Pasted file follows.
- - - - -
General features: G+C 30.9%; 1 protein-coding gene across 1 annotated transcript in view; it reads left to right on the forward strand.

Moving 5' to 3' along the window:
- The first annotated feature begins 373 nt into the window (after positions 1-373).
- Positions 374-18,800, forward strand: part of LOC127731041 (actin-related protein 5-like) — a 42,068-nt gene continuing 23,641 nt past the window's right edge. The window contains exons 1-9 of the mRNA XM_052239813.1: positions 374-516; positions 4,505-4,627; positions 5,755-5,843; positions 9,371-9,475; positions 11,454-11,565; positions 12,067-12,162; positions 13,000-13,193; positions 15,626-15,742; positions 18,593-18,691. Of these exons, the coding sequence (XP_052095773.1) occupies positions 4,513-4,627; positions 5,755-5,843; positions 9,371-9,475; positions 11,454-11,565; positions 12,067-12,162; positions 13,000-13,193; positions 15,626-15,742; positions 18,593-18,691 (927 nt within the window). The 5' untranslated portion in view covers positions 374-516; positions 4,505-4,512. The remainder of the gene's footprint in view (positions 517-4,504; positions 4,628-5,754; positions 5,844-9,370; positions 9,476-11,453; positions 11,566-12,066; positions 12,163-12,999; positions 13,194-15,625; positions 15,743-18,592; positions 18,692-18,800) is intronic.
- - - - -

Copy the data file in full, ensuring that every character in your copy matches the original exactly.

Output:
General features: G+C 30.9%; 1 protein-coding gene across 1 annotated transcript in view; it reads left to right on the forward strand.

Moving 5' to 3' along the window:
- The first annotated feature begins 373 nt into the window (after positions 1-373).
- Positions 374-18,800, forward strand: part of LOC127731041 (actin-related protein 5-like) — a 42,068-nt gene continuing 23,641 nt past the window's right edge. The window contains exons 1-9 of the mRNA XM_052239813.1: positions 374-516; positions 4,505-4,627; positions 5,755-5,843; positions 9,371-9,475; positions 11,454-11,565; positions 12,067-12,162; positions 13,000-13,193; positions 15,626-15,742; positions 18,593-18,691. Of these exons, the coding sequence (XP_052095773.1) occupies positions 4,513-4,627; positions 5,755-5,843; positions 9,371-9,475; positions 11,454-11,565; positions 12,067-12,162; positions 13,000-13,193; positions 15,626-15,742; positions 18,593-18,691 (927 nt within the window). The 5' untranslated portion in view covers positions 374-516; positions 4,505-4,512. The remainder of the gene's footprint in view (positions 517-4,504; positions 4,628-5,754; positions 5,844-9,370; positions 9,476-11,453; positions 11,566-12,066; positions 12,163-12,999; positions 13,194-15,625; positions 15,743-18,592; positions 18,692-18,800) is intronic.